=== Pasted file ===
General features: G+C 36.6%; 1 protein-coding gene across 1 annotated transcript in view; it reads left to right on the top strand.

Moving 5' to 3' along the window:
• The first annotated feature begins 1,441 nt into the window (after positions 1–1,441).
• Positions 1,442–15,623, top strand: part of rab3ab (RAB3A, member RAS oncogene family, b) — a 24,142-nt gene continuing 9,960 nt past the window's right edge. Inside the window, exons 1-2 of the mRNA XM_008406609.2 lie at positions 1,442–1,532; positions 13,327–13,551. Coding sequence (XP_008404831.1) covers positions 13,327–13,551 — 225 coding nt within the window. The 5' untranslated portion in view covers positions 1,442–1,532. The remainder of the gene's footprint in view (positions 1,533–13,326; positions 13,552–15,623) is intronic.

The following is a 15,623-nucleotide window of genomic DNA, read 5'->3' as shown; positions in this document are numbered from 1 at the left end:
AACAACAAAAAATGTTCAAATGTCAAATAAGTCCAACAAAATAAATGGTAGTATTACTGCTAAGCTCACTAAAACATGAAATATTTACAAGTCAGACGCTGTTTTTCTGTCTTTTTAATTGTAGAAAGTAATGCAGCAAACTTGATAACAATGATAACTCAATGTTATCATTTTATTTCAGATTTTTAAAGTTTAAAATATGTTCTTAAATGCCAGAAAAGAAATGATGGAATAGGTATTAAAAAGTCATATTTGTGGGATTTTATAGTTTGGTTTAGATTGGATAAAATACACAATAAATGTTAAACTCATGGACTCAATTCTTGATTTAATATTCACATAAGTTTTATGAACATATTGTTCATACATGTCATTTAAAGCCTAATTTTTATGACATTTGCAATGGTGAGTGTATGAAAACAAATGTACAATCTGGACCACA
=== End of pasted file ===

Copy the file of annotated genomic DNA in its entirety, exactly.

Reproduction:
General features: G+C 36.6%; 1 protein-coding gene across 1 annotated transcript in view; it reads left to right on the top strand.

Moving 5' to 3' along the window:
• The first annotated feature begins 1,441 nt into the window (after positions 1–1,441).
• Positions 1,442–15,623, top strand: part of rab3ab (RAB3A, member RAS oncogene family, b) — a 24,142-nt gene continuing 9,960 nt past the window's right edge. Inside the window, exons 1-2 of the mRNA XM_008406609.2 lie at positions 1,442–1,532; positions 13,327–13,551. Coding sequence (XP_008404831.1) covers positions 13,327–13,551 — 225 coding nt within the window. The 5' untranslated portion in view covers positions 1,442–1,532. The remainder of the gene's footprint in view (positions 1,533–13,326; positions 13,552–15,623) is intronic.

The following is a 15,623-nucleotide window of genomic DNA, read 5'->3' as shown; positions in this document are numbered from 1 at the left end:
AACAACAAAAAATGTTCAAATGTCAAATAAGTCCAACAAAATAAATGGTAGTATTACTGCTAAGCTCACTAAAACATGAAATATTTACAAGTCAGACGCTGTTTTTCTGTCTTTTTAATTGTAGAAAGTAATGCAGCAAACTTGATAACAATGATAACTCAATGTTATCATTTTATTTCAGATTTTTAAAGTTTAAAATATGTTCTTAAATGCCAGAAAAGAAATGATGGAATAGGTATTAAAAAGTCATATTTGTGGGATTTTATAGTTTGGTTTAGATTGGATAAAATACACAATAAATGTTAAACTCATGGACTCAATTCTTGATTTAATATTCACATAAGTTTTATGAACATATTGTTCATACATGTCATTTAAAGCCTAATTTTTATGACATTTGCAATGGTGAGTGTATGAAAACAAATGTACAATCTGGACCACA